It was a remarkable and eye opening experience to say the least. I’ll never complain about City Rail again.
The city of Kandy didn’t thrill us to be honest but it was good to see the bustling streets, colourful buildings (especially the iconic red and white mosque in the centre of town) and the large lake the city is built around.
We also visited the Kandy Botanic Gardens, a sprawling collection of gardens along the banks of the river filled with colourful plants.
Kandy’s most famous location is the Temple of the Sacred Tooth Relic, a Buddhist temple on the edge of the lake. Here, according to the tradition and belief, the tooth of Buddha is stored behind a series of closed doors. Thousands of people flock here every day – mostly tourists but many of them worshippers. It’s not uncommon to see people praying in the multiple shrines and temples, or laying flowers.
We finished our visit to the city with a cultural show, before heading back to our hotel for curry and cocktails, now becoming our staple diet.
DAMBULLA AND SIGIRIYA
Next stop was Dambulla and Sigiriya, which provide some of the most spectacular countryside, experiences and history.
The Dambulla Caves Temple experience was impressive. Climbing the staircase high up the mountain, you’re met with a collection of caves on the side of the hill. Inside are hundreds of Buddha statues and it was fascinating seeing them and understanding the history of how the came to be there – in some cases around 2000 years ago
Our accommodation here was the Heritance Kandalama. It was the largest hotel we stayed in on our trip and certainly wasn’t our favourite due to the size and what we considered poor service.
It is an architectural achievement. Designed by famous Sri Lankan architect Geoffrey Bawa, it’s built into the hillside and covered in greenery, looking out over a lake.
It was here that we went looking for animals and I jokingly suggested a large rock in the water was an elephant. The joke was on me however – it actually was one. Walking down to the water, we saw the elephant resting in the water as two young boys washed it. Clearly a captive elephant, the boys invited us into the water to get up close. We politely declined due to being fully dressed. The following day, our driver told us there are crocodiles in the lake.
From our room we could see Sigiriya off in the distance. It was the reason we were here.
Jutting out from the relatively flat landscape, the rock stands out on the horizon and is well known the world over. We heeded the advice to start our climb early before the heat of the day set in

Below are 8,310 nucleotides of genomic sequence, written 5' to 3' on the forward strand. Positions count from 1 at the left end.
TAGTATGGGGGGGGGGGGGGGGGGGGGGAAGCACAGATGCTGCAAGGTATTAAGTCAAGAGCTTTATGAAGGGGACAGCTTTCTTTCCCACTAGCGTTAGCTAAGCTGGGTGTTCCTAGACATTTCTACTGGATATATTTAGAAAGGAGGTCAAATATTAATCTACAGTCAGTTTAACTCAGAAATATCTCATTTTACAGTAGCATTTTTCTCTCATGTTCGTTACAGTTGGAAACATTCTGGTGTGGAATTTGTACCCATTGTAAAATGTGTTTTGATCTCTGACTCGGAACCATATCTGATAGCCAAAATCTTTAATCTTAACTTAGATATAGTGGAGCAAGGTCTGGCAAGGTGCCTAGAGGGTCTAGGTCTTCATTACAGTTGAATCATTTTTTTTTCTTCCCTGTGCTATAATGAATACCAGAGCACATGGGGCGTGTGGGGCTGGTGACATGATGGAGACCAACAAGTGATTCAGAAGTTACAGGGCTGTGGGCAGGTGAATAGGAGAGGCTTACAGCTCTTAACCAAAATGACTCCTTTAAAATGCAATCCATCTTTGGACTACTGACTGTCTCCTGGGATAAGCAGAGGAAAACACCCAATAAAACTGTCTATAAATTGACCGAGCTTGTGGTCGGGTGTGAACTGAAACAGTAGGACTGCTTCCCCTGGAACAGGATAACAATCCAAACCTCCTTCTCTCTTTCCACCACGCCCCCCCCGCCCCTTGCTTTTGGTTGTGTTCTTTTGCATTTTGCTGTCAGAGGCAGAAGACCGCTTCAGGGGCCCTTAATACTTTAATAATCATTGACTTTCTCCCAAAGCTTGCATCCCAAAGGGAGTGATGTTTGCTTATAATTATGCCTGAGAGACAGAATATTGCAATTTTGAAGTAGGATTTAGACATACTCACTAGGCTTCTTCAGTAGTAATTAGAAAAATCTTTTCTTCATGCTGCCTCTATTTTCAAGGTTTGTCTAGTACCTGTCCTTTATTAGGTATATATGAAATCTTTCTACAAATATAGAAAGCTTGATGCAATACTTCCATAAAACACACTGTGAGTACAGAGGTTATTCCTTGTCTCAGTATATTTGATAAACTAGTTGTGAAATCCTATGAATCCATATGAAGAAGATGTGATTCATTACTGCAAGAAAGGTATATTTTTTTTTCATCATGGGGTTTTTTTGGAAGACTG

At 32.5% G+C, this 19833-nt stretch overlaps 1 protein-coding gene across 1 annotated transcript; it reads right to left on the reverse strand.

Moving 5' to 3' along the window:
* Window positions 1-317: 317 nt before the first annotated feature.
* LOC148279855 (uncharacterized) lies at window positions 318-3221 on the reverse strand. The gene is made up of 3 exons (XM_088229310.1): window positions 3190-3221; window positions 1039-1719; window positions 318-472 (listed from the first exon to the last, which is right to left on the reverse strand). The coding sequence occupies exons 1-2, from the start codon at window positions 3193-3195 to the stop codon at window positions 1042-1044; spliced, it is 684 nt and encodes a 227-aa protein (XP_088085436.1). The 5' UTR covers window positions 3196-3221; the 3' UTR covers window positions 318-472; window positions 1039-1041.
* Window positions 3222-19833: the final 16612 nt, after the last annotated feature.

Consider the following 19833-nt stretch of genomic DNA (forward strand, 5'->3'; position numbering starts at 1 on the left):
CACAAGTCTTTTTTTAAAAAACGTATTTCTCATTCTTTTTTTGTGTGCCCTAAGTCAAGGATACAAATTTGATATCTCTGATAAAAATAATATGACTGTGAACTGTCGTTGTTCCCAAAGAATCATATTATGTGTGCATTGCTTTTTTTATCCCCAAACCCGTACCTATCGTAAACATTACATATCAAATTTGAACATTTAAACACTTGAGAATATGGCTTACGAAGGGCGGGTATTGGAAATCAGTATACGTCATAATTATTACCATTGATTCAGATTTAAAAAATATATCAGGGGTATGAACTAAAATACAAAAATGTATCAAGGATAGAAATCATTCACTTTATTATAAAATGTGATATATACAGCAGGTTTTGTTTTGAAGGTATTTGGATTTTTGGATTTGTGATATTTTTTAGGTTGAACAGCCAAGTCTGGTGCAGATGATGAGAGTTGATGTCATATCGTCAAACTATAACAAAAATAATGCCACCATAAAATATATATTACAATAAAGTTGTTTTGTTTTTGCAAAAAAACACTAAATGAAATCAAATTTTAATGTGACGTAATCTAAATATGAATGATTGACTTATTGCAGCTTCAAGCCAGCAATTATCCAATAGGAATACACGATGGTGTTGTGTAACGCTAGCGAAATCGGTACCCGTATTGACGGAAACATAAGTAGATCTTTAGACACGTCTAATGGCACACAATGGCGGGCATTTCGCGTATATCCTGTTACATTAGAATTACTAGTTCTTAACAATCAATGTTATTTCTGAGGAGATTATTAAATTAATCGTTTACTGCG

This photo was taken at the start of our walk up Sigiriya rock, as the sun started rising over the horizon.
I jokingly posted this on Instagram with this smart-arse comment:
We climbed a rock today. Spectacular. This is my photo but that’s not us. That’s a couple that may have been lost on the way to Coachella.
Later in the day, while browsing photos tagged at the location, I found the couple and tagged the girl. As it turns out, they were on their honeymoon and were thrilled with the photo. We contacted each other on Facebook and she now has the full resolution photo.
The climb isn’t for the feint of heart. Parts of it are up steep and narrow stone steps. But the true challenge is the metal staircase that is fixed to the face of the cliff near the famous lion’s claws.
It was a challenge physically – hot, a seemingly near vertical climb in parts and even a swarm of wasps (where a nearby tour guide told us to get down and stay still, which is not easy to do when you’re hanging on for dear life on a metal ladder a couple of hundred feet up in the air).
Was it worth it? Absolutely. A truly amazing experience
The final stop, albeit brief, was Colombo. Again, a city that is surprising because of its colour and size.
We stayed at the Paradise Road Tintagel Hotel – a hotel with some incredible history, being the home for the country’s Prime Minister and a few years back hosting Charles and Camilla during the CHOGM meeting in Colombo.
Sadly we didn’t have long in this city, just enough time to encounter a tuk-tuk ride into the CBD for dinner at the Ministry Of Crab, arguably Colombo’s most famous restaurant.
Owned by the famous Sri Lankan cricketer Sangakkara, it’s an iconic eatery in the old Dutch Hospital area. We enjoyed the Chilli Crab and Garlic Crab. Total cost about $130 Australian. We’ve had the same at home for about $600!
Our last morning saw a quick trip to the airport for our next leg – to the Maldives. More about that later.
A few final thoughts on Sri Lanka.
As I said at the outset, Sri Lanka is a surprising country. Its landscape, nature and people make it a truly special place.
I do say to people however that we didn’t see the ‘true’ Sri Lanka, as we were very fortunate to stay in some amazing accommodation. I know that not every part of the country has air conditioned comfort with butlers and open bars.
Sri Lanka is still a poor country and one which is developing quickly. The advancement of its tourist industry is at breakneck speed, which of course brings many challenges especially for locals and the environment. While the country is beautiful, there are areas which are quite confronting – whether it’s because of poverty or impact on the environment (it certainly makes you rethink all those plastic bottles of water you consume there).
It’s a beautiful country and its people are beautiful. Visit while it remains the way it is.